Human Rights Watch warned European countries on Tuesday against transferring foreign jihadist suspects from prisons in war-torn northeastern Syria to Iraq. The New York-based watchdog expressed concern that some countries with significant contingents of prisoners in Syria were seeking to move them across the border.
A Turkish invasion of areas controlled by Kurdish forces has sparked deep concern in Europe about the potential for mass breakouts by members of the Islamic State group. Many European governments have been reluctant to repatriate these prisoners to stand trial and have already transferred some to Iraq to be prosecuted. "Given Iraq's record of unfair trials, European states should not promote efforts to have their nationals transferred there for prosecution," HRW's Iraq researcher Belkis Wille said. Any government supporting such a move "without taking measures to remove the risk of torture, sham trials and execution risks contributing to serious abuses," she said.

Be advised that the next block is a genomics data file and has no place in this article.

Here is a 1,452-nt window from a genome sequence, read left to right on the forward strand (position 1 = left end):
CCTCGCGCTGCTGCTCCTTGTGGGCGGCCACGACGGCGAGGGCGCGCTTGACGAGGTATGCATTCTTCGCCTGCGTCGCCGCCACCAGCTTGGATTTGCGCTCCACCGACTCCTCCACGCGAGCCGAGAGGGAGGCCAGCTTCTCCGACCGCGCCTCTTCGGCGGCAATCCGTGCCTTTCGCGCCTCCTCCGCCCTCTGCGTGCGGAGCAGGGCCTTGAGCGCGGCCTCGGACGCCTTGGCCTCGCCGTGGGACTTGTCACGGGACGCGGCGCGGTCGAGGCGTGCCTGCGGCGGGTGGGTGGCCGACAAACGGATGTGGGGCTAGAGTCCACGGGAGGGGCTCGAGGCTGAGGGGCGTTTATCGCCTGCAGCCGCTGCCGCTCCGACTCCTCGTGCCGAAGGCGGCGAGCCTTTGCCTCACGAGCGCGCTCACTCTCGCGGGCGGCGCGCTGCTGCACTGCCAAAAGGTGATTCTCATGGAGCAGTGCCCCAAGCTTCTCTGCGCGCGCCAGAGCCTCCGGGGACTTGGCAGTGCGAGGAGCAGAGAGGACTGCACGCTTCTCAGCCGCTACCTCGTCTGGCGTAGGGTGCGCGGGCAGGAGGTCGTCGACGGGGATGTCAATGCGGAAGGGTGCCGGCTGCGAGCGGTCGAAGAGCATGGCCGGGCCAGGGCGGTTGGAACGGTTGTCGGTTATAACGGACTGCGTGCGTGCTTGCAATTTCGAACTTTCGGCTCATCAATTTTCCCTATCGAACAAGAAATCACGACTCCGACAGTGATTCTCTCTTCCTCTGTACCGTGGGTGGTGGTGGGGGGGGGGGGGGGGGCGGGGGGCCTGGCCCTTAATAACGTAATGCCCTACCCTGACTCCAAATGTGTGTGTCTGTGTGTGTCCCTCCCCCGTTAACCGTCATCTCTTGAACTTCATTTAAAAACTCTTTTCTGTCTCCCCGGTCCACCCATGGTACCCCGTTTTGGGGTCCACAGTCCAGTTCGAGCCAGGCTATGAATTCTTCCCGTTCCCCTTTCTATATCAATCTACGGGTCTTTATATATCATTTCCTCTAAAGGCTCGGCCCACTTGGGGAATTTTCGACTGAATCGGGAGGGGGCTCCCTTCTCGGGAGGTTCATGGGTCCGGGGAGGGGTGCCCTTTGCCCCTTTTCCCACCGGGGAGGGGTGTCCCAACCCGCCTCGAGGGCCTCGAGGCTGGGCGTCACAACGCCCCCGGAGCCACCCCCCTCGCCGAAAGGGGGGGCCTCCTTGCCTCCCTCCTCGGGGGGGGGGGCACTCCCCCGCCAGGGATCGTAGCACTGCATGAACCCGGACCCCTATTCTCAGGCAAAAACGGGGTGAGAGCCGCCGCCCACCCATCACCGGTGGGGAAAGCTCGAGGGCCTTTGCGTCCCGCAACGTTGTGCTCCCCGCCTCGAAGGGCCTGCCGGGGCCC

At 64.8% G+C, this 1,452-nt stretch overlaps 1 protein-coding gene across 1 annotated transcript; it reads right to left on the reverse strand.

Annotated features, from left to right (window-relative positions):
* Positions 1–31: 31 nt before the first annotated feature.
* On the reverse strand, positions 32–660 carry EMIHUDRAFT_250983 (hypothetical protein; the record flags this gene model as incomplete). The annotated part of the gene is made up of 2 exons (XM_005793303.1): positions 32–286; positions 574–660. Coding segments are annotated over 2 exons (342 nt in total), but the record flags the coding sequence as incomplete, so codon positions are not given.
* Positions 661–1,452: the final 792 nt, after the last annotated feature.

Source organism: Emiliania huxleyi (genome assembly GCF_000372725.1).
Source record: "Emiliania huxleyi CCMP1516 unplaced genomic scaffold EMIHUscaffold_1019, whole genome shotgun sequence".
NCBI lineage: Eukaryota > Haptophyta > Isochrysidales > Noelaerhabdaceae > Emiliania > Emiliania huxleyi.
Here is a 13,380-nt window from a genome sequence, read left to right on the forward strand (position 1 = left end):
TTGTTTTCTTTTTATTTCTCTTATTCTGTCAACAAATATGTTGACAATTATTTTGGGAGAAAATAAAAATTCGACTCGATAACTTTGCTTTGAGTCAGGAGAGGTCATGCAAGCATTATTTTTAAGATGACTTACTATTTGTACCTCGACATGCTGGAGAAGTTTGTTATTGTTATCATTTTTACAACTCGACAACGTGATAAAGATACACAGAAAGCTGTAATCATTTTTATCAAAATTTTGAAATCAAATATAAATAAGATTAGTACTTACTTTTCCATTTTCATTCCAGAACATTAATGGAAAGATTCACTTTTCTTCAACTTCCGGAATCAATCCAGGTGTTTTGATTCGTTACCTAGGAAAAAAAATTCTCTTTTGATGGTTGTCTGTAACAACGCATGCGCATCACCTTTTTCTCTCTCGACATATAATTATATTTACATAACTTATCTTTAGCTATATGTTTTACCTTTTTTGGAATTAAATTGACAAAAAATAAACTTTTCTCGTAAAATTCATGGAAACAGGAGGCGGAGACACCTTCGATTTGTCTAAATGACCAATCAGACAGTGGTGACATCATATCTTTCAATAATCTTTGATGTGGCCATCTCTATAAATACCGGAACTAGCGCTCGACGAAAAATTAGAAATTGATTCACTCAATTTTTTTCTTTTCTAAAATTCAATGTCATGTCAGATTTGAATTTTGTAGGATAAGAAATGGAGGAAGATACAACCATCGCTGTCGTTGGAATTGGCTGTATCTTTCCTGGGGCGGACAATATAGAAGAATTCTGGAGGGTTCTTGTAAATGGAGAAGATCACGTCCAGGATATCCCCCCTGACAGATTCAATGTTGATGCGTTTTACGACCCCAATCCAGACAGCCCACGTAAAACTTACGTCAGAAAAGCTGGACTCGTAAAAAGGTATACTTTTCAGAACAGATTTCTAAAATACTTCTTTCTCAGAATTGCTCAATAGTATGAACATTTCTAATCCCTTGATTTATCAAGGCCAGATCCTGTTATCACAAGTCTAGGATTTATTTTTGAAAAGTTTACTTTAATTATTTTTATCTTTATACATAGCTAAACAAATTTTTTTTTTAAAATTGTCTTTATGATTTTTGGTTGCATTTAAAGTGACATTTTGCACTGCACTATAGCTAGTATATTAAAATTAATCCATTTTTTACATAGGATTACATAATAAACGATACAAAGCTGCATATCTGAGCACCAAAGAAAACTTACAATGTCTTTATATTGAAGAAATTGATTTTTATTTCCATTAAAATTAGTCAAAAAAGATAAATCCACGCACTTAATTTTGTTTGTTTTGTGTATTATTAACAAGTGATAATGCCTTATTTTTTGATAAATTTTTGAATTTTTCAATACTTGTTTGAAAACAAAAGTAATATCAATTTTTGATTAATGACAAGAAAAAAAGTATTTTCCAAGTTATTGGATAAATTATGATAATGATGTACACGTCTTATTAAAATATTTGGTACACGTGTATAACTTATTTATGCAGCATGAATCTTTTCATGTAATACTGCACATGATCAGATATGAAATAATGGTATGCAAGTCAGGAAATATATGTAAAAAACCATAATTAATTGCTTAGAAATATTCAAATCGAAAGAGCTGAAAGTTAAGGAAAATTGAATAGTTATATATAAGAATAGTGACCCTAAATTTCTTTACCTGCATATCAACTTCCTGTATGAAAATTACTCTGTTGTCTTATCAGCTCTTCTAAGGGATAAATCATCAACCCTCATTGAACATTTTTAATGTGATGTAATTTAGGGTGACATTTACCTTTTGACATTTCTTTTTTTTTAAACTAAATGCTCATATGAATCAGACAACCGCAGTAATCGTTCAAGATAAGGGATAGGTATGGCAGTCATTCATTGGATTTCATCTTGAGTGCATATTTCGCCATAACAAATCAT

Wille said her organisation's monitoring showed that trials in Iraq were "inherently unfair and replete with due process violations". She urged Britain, Denmark, France, Germany and other countries to seek their nationals' repatriation instead. The United States announced on Monday that an order to withdraw nearly all of its troops from Syria was already being implemented. That leaves the Kurdish forces it once backed in the lurch and abruptly dismantles Western military capabilities against IS in the area. According to the Kurdish administration in northeastern Syria, around 12,000 IS suspects are held in prisons across the area. Around 2,500 of them are non-Iraqi foreigners. European officials have expressed fears that the US pullout decision and subsequent Turkish invasion could allow a resurgence of IS in the region and lead to more attacks in their own cities.